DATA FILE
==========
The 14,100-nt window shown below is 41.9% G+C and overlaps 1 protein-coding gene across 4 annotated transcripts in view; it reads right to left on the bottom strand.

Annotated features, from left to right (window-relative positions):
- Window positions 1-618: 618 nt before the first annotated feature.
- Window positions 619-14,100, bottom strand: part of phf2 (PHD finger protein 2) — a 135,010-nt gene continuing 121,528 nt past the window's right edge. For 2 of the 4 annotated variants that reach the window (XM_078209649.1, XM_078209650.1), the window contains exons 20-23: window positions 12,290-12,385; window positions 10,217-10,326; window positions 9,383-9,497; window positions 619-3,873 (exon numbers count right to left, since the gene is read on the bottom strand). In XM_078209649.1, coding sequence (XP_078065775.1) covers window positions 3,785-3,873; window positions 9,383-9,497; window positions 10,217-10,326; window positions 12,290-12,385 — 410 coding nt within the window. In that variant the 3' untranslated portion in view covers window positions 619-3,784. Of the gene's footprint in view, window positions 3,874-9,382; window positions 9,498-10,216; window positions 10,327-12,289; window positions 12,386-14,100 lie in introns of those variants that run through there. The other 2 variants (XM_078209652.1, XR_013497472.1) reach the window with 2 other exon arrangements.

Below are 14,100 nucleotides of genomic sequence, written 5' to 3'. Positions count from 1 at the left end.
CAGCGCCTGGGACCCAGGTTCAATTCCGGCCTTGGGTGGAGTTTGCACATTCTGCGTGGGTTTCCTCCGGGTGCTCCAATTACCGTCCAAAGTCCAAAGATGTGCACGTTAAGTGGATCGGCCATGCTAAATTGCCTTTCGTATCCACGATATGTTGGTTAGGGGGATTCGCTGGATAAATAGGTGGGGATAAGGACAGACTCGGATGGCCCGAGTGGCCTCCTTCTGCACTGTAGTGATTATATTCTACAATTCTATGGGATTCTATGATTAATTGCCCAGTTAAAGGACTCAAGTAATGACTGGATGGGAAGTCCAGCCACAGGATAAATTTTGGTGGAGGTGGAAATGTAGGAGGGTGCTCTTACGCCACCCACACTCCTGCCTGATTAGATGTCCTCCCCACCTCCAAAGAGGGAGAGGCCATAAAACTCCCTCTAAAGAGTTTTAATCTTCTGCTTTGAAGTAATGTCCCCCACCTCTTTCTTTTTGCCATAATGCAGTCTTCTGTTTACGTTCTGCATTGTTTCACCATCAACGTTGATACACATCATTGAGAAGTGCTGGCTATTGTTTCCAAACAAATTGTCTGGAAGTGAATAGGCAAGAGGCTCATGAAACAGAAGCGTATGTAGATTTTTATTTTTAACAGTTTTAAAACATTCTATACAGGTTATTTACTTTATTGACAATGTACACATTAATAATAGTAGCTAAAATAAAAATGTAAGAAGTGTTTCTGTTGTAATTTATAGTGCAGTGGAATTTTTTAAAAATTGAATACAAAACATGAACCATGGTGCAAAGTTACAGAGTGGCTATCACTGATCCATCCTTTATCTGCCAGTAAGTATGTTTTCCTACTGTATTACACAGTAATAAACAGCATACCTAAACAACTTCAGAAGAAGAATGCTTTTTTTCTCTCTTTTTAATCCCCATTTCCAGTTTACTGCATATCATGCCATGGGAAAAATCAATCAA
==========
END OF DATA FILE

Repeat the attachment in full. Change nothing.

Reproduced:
The 14,100-nt window shown below is 41.9% G+C and overlaps 1 protein-coding gene across 4 annotated transcripts in view; it reads right to left on the bottom strand.

Annotated features, from left to right (window-relative positions):
- Window positions 1-618: 618 nt before the first annotated feature.
- Window positions 619-14,100, bottom strand: part of phf2 (PHD finger protein 2) — a 135,010-nt gene continuing 121,528 nt past the window's right edge. For 2 of the 4 annotated variants that reach the window (XM_078209649.1, XM_078209650.1), the window contains exons 20-23: window positions 12,290-12,385; window positions 10,217-10,326; window positions 9,383-9,497; window positions 619-3,873 (exon numbers count right to left, since the gene is read on the bottom strand). In XM_078209649.1, coding sequence (XP_078065775.1) covers window positions 3,785-3,873; window positions 9,383-9,497; window positions 10,217-10,326; window positions 12,290-12,385 — 410 coding nt within the window. In that variant the 3' untranslated portion in view covers window positions 619-3,784. Of the gene's footprint in view, window positions 3,874-9,382; window positions 9,498-10,216; window positions 10,327-12,289; window positions 12,386-14,100 lie in introns of those variants that run through there. The other 2 variants (XM_078209652.1, XR_013497472.1) reach the window with 2 other exon arrangements.

Below are 14,100 nucleotides of genomic sequence, written 5' to 3'. Positions count from 1 at the left end.
CAGCGCCTGGGACCCAGGTTCAATTCCGGCCTTGGGTGGAGTTTGCACATTCTGCGTGGGTTTCCTCCGGGTGCTCCAATTACCGTCCAAAGTCCAAAGATGTGCACGTTAAGTGGATCGGCCATGCTAAATTGCCTTTCGTATCCACGATATGTTGGTTAGGGGGATTCGCTGGATAAATAGGTGGGGATAAGGACAGACTCGGATGGCCCGAGTGGCCTCCTTCTGCACTGTAGTGATTATATTCTACAATTCTATGGGATTCTATGATTAATTGCCCAGTTAAAGGACTCAAGTAATGACTGGATGGGAAGTCCAGCCACAGGATAAATTTTGGTGGAGGTGGAAATGTAGGAGGGTGCTCTTACGCCACCCACACTCCTGCCTGATTAGATGTCCTCCCCACCTCCAAAGAGGGAGAGGCCATAAAACTCCCTCTAAAGAGTTTTAATCTTCTGCTTTGAAGTAATGTCCCCCACCTCTTTCTTTTTGCCATAATGCAGTCTTCTGTTTACGTTCTGCATTGTTTCACCATCAACGTTGATACACATCATTGAGAAGTGCTGGCTATTGTTTCCAAACAAATTGTCTGGAAGTGAATAGGCAAGAGGCTCATGAAACAGAAGCGTATGTAGATTTTTATTTTTAACAGTTTTAAAACATTCTATACAGGTTATTTACTTTATTGACAATGTACACATTAATAATAGTAGCTAAAATAAAAATGTAAGAAGTGTTTCTGTTGTAATTTATAGTGCAGTGGAATTTTTTAAAAATTGAATACAAAACATGAACCATGGTGCAAAGTTACAGAGTGGCTATCACTGATCCATCCTTTATCTGCCAGTAAGTATGTTTTCCTACTGTATTACACAGTAATAAACAGCATACCTAAACAACTTCAGAAGAAGAATGCTTTTTTTCTCTCTTTTTAATCCCCATTTCCAGTTTACTGCATATCATGCCATGGGAAAAATCAATCAA